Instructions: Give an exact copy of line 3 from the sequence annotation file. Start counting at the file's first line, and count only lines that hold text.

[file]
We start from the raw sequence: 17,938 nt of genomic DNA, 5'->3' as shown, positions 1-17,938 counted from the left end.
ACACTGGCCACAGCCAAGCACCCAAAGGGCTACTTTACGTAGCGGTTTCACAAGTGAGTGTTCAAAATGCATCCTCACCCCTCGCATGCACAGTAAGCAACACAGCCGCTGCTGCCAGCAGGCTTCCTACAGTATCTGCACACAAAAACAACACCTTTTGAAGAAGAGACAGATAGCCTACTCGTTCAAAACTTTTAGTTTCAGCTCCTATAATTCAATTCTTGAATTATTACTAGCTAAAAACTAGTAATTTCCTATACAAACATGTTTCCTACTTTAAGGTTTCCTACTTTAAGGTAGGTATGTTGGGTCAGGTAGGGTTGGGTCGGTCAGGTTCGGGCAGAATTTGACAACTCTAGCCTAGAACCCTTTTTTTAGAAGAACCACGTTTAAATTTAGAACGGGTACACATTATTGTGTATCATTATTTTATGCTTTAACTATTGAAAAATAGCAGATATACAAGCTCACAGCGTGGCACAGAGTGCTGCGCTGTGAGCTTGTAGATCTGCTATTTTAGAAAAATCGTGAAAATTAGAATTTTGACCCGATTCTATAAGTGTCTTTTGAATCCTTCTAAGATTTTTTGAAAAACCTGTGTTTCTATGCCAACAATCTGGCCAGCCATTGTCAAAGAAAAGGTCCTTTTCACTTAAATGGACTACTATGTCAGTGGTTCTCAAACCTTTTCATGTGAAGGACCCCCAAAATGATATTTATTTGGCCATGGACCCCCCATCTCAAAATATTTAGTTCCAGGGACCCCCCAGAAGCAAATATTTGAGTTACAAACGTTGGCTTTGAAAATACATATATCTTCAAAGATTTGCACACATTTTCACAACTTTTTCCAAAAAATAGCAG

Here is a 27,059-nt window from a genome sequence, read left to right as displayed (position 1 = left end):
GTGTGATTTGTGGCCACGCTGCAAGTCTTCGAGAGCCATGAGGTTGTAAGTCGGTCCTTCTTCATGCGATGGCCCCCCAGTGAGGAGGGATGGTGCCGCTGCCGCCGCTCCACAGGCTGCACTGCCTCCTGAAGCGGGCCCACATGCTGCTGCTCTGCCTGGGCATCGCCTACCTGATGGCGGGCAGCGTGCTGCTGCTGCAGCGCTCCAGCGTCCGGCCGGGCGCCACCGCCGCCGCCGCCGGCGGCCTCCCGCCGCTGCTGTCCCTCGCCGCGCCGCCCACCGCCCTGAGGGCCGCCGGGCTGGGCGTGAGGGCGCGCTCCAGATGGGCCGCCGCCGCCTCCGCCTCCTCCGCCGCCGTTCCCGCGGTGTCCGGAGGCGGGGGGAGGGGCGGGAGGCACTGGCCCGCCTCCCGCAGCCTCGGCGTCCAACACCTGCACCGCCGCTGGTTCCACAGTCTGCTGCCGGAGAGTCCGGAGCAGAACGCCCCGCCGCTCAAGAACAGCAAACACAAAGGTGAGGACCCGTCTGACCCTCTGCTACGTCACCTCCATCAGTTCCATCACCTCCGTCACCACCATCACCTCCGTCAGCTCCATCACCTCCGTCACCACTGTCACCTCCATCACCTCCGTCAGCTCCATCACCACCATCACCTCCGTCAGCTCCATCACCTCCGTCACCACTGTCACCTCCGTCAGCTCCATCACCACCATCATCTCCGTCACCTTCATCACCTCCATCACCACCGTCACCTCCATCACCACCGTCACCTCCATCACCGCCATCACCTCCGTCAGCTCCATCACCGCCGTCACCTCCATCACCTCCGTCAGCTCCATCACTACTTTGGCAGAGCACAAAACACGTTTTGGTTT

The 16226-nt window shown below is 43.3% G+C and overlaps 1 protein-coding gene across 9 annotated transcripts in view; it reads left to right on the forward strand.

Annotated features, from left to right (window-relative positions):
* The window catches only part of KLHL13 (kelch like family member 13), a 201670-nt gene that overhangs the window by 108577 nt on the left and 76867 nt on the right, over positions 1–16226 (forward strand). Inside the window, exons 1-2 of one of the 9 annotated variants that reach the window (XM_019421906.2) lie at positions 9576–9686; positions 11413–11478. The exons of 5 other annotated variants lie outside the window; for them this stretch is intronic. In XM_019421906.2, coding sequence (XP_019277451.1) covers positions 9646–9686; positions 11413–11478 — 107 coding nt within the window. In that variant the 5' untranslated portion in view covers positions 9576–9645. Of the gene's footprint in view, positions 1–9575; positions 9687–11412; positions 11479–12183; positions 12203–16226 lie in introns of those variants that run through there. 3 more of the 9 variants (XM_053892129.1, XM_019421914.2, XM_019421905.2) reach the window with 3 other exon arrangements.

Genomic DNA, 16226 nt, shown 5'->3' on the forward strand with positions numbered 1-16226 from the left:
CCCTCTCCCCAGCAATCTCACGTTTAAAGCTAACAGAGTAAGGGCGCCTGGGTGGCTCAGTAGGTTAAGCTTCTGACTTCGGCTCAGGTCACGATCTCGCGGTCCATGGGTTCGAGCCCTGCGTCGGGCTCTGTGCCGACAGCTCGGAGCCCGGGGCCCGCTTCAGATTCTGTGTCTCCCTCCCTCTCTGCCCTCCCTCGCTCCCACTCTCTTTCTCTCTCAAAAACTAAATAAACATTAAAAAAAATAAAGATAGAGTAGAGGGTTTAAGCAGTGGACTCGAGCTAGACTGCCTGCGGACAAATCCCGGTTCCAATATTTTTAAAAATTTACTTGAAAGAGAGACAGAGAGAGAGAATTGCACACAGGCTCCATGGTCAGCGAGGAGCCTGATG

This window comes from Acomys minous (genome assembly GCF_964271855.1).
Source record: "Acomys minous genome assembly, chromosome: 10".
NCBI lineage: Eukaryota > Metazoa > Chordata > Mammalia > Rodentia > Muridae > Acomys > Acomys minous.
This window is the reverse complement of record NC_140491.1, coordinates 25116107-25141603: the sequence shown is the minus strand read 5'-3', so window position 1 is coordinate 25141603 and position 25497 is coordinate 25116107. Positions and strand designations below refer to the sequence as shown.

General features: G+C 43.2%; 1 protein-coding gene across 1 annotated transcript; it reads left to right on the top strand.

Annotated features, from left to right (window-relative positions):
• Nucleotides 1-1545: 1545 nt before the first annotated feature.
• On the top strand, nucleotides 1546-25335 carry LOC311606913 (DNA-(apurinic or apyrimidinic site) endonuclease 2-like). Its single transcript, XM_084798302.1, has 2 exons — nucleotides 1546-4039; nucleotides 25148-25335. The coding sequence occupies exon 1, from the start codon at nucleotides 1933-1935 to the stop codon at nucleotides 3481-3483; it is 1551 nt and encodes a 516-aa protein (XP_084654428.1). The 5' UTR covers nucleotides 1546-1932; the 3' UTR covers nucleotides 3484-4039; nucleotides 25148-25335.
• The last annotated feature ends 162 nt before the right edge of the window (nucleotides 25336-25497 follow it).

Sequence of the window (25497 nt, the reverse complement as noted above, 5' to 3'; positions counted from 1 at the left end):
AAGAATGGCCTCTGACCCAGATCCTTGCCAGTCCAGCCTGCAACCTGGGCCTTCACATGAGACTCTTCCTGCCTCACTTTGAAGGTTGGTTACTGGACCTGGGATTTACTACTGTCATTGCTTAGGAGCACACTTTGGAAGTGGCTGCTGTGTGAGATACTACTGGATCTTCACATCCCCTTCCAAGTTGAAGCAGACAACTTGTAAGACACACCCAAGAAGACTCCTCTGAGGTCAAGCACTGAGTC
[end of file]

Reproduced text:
Here is a 27,059-nt window from a genome sequence, read left to right as displayed (position 1 = left end):